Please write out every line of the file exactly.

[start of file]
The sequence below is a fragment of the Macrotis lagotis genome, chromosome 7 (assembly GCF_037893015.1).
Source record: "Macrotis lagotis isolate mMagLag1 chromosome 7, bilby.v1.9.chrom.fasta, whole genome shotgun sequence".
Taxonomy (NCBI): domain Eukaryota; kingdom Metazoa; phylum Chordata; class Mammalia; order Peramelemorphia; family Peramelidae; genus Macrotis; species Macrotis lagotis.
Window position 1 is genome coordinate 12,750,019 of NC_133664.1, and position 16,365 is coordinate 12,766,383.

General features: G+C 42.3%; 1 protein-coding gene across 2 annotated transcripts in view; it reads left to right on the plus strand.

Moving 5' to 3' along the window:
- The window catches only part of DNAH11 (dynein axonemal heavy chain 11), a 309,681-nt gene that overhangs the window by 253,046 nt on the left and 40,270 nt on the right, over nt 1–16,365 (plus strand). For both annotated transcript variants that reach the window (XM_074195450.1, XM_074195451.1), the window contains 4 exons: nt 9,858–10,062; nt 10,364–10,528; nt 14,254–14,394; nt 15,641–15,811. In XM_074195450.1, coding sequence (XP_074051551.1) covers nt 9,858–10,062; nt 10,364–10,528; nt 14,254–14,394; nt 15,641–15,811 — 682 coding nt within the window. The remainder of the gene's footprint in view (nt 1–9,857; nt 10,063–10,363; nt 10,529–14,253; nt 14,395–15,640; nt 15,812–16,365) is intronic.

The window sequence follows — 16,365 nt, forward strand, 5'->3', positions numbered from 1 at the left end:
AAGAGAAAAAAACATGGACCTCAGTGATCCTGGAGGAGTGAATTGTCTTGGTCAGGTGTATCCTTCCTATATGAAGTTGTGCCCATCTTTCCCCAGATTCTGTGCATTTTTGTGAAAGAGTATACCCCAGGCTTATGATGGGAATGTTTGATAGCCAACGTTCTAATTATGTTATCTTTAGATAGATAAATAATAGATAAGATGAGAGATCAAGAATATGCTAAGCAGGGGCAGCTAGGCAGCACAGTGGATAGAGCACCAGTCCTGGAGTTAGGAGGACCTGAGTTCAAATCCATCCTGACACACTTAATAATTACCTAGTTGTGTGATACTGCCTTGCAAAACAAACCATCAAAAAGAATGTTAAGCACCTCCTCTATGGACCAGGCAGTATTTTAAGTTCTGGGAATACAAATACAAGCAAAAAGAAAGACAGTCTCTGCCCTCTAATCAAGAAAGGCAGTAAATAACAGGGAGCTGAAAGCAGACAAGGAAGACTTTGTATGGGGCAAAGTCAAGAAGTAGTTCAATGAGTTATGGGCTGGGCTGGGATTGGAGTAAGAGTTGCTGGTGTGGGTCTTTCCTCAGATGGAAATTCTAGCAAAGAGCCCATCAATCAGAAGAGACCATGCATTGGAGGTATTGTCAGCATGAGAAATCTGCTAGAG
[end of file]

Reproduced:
The sequence below is a fragment of the Macrotis lagotis genome, chromosome 7 (assembly GCF_037893015.1).
Source record: "Macrotis lagotis isolate mMagLag1 chromosome 7, bilby.v1.9.chrom.fasta, whole genome shotgun sequence".
Taxonomy (NCBI): domain Eukaryota; kingdom Metazoa; phylum Chordata; class Mammalia; order Peramelemorphia; family Peramelidae; genus Macrotis; species Macrotis lagotis.
Window position 1 is genome coordinate 12,750,019 of NC_133664.1, and position 16,365 is coordinate 12,766,383.

General features: G+C 42.3%; 1 protein-coding gene across 2 annotated transcripts in view; it reads left to right on the plus strand.

Moving 5' to 3' along the window:
- The window catches only part of DNAH11 (dynein axonemal heavy chain 11), a 309,681-nt gene that overhangs the window by 253,046 nt on the left and 40,270 nt on the right, over nt 1–16,365 (plus strand). For both annotated transcript variants that reach the window (XM_074195450.1, XM_074195451.1), the window contains 4 exons: nt 9,858–10,062; nt 10,364–10,528; nt 14,254–14,394; nt 15,641–15,811. In XM_074195450.1, coding sequence (XP_074051551.1) covers nt 9,858–10,062; nt 10,364–10,528; nt 14,254–14,394; nt 15,641–15,811 — 682 coding nt within the window. The remainder of the gene's footprint in view (nt 1–9,857; nt 10,063–10,363; nt 10,529–14,253; nt 14,395–15,640; nt 15,812–16,365) is intronic.

The window sequence follows — 16,365 nt, forward strand, 5'->3', positions numbered from 1 at the left end:
AAGAGAAAAAAACATGGACCTCAGTGATCCTGGAGGAGTGAATTGTCTTGGTCAGGTGTATCCTTCCTATATGAAGTTGTGCCCATCTTTCCCCAGATTCTGTGCATTTTTGTGAAAGAGTATACCCCAGGCTTATGATGGGAATGTTTGATAGCCAACGTTCTAATTATGTTATCTTTAGATAGATAAATAATAGATAAGATGAGAGATCAAGAATATGCTAAGCAGGGGCAGCTAGGCAGCACAGTGGATAGAGCACCAGTCCTGGAGTTAGGAGGACCTGAGTTCAAATCCATCCTGACACACTTAATAATTACCTAGTTGTGTGATACTGCCTTGCAAAACAAACCATCAAAAAGAATGTTAAGCACCTCCTCTATGGACCAGGCAGTATTTTAAGTTCTGGGAATACAAATACAAGCAAAAAGAAAGACAGTCTCTGCCCTCTAATCAAGAAAGGCAGTAAATAACAGGGAGCTGAAAGCAGACAAGGAAGACTTTGTATGGGGCAAAGTCAAGAAGTAGTTCAATGAGTTATGGGCTGGGCTGGGATTGGAGTAAGAGTTGCTGGTGTGGGTCTTTCCTCAGATGGAAATTCTAGCAAAGAGCCCATCAATCAGAAGAGACCATGCATTGGAGGTATTGTCAGCATGAGAAATCTGCTAGAG